Ithaca Model 37: LaVern’s Well-Loved, Reliable Shotgun
Fans of the Western film “Shane” will recognize the quote, “A gun is a tool; no better or no worse than any other tool: an axe, a shovel or anything. A gun is as good or as bad as the man using it.” On a hunting trip in South Dakota, we had the pleasure of spending time with a good man and one of the tools of his ranching trade – an Ithaca Model 37 shotgun.
In the hands of LaVern Koupal, a hard-working, honest, God-fearing man, Guns.com learned how his Ithaca helped build four generations of respectful, freedom-loving hunters and outdoors people.
Patriarch Lavern’s Beloved Shotgun
At almost 78 years old, LaVern is the patriarch of South Dakota’s Koupal Angus ranching family. Their farmland covers some of the state’s most desirable pheasant hunting habitat, a fact not lost on LaVern. He has been a hunter since an early age, and when he bought his Ithaca new 60 years ago, little did he know the stories it could tell today. He saved his graduation money and purchased the Model 37 before finishing high school.
The gun he chose from the rack of his local shop was a standard 12-gauge Ithaca Gun Company Model 37. With uncheckered hardwood stocks, a plain barrel, and blued finish, that pump action was destined for both work and enjoyment. There’s a fixed full choke, brass front bead, and bird-scene engraving on the receiver. The butt pad is a simple polymer plate – no rubber recoil pad here. Though the gun is no museum showpiece, the memories it carries are worth the gun’s weight in gold.
Still wondering about the quality and durability of an Ithaca Model 37? LaVern says one of his proudest memories with that shotgun happened when he was picking corn with the gun in tow. He wanted to see how many pheasants he could harvest with a single box of 25 shells. Well, he bagged 23 birds, and, he said with a smile, “the gun has never failed me. It kicks pretty well, and none of the little great-grandkids want to shoot it yet, but I’m pretty proud of it.”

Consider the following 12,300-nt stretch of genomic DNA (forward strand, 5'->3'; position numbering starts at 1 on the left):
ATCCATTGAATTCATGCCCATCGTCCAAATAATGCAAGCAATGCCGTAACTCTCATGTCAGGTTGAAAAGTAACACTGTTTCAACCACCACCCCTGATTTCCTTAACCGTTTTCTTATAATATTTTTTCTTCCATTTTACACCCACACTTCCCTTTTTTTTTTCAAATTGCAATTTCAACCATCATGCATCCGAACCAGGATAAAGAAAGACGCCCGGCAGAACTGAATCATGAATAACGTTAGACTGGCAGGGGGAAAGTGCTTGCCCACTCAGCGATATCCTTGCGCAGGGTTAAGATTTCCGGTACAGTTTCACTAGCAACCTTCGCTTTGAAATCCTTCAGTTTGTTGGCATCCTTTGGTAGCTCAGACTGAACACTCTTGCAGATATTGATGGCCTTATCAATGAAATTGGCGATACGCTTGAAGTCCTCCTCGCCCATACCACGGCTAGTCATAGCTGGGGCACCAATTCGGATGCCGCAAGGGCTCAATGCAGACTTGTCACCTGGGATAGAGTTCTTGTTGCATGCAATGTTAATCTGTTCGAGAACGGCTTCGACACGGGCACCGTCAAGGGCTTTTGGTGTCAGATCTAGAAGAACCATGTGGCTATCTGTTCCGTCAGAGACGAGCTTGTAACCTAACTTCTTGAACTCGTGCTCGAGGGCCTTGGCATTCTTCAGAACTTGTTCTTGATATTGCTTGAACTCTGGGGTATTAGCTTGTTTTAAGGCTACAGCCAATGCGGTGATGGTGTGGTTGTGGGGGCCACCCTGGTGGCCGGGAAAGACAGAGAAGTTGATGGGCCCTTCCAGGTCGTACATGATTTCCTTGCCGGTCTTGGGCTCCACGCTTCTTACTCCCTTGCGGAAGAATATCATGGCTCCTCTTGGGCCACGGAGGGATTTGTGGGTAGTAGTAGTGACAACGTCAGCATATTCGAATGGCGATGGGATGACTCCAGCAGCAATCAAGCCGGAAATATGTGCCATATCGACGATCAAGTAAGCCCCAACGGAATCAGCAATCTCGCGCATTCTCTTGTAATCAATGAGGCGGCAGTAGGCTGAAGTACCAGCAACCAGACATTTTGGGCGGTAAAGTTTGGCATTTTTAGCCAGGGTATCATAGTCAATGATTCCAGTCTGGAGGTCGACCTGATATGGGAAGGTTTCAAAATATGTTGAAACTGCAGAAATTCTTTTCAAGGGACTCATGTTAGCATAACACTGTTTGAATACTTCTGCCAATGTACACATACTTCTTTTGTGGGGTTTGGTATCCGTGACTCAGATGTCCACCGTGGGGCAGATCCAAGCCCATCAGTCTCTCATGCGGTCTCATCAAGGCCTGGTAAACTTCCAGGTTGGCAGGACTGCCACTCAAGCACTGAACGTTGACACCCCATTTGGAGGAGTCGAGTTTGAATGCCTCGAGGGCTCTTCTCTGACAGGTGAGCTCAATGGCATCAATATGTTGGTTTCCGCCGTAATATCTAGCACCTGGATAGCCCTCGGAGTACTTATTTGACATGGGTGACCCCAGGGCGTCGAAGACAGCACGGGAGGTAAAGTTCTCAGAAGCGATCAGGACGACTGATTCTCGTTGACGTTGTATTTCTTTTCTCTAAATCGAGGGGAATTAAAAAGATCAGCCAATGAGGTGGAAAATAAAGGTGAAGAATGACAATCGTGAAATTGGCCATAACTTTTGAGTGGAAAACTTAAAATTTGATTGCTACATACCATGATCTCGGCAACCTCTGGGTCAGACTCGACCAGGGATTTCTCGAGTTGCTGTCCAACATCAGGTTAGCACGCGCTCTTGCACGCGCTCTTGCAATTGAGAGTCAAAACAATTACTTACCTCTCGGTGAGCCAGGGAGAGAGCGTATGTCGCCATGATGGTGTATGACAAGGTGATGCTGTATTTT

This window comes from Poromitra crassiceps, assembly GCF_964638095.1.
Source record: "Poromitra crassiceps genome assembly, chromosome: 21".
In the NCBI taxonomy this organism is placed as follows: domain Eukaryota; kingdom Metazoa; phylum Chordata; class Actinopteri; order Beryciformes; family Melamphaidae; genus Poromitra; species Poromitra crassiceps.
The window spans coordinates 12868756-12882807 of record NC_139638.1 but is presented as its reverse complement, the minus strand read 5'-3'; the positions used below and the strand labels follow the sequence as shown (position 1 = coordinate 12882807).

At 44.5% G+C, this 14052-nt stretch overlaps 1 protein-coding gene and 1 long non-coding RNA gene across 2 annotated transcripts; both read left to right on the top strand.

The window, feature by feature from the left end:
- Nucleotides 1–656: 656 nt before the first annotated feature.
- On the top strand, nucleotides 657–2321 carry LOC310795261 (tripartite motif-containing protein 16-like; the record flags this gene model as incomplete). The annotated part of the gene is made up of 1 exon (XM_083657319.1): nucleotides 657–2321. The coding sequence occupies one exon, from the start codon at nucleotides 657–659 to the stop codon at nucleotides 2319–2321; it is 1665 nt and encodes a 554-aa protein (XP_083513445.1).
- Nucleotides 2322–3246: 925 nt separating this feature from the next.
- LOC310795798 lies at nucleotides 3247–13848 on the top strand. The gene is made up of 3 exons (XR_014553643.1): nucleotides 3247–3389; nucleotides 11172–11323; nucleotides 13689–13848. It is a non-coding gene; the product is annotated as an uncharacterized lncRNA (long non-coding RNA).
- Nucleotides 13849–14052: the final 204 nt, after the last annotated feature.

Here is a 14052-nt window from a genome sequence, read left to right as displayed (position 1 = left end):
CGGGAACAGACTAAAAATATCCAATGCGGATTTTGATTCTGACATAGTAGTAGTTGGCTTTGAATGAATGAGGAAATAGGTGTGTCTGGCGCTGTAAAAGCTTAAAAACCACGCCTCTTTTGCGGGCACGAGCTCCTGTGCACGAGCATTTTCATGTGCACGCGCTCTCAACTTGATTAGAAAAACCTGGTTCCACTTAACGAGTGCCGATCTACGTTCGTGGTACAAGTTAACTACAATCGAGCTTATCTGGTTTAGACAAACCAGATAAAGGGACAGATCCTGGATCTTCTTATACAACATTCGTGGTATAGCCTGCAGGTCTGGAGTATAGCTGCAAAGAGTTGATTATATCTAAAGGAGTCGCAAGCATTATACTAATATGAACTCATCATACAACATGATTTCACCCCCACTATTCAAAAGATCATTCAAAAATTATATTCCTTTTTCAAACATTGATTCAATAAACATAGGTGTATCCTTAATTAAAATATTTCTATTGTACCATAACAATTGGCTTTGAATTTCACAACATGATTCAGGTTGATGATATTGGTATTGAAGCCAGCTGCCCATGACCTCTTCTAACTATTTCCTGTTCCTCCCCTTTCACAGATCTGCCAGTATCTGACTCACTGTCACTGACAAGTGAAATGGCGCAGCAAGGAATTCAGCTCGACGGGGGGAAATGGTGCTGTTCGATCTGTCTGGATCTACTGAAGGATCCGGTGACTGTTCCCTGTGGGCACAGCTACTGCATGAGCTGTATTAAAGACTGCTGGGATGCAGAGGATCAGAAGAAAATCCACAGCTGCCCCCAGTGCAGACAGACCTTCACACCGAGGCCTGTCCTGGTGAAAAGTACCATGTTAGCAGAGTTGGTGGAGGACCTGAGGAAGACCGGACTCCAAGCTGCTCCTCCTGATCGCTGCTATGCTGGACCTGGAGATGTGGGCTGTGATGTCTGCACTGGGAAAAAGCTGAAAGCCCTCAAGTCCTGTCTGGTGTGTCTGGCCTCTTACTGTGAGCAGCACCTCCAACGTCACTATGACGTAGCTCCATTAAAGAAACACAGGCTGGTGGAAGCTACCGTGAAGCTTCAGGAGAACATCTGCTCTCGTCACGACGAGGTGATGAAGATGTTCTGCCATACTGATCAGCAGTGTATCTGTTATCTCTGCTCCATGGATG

One Durable Gun
Looking at that old slide-action shotgun, there’s little doubt LaVern’s Ithaca could use not only a good cleaning, but some stock repair and perhaps also refinishing as well. He says he’s been thinking about that for a while. But, then again, the gun just keeps on ticking. It rides in the rack of the Polaris side-by-side he drives around the land every day.
While LaVern’s gun shows the honest wear of a working man and practical hunter, we did suggest that LaVern repair the stock on his Model 37. Shooting a 12 gauge – including the Ithaca 37 and especially in a Featherlight – comes with recoil, and we’d hate to see that stock splinter or break further.
It does, though, warm our hearts to see a well-made gun that has lived a life of old-fashioned use as a tool of the hunt and of the ranch. So many guns end up as safe queens, never finding their intended purpose, and this one is a testament to the quality of USA craftsmanship, a family of hunters, a running ranch gun, and what it means to be an American gun owner.
About the Ithaca Model 37
The Ithaca Model 37 is a time-tested shotgun design that, like so many others, can be chalked up to John Moses Browning. The shotgun entered production in 1937 – thus the numerical name – and has been a consistent companion for both bird and deer hunters ever since.
Few upland hunters who favor slide actions can resist the allure of the ol’ Model 37. Be it standard or Featherlight, there is a Model 37 suitable for almost any shooter. Choose from bores like 16, 20, or 28 for pursuing upland birds in style, or go with a standard 12 gauge for a do-all shotgun.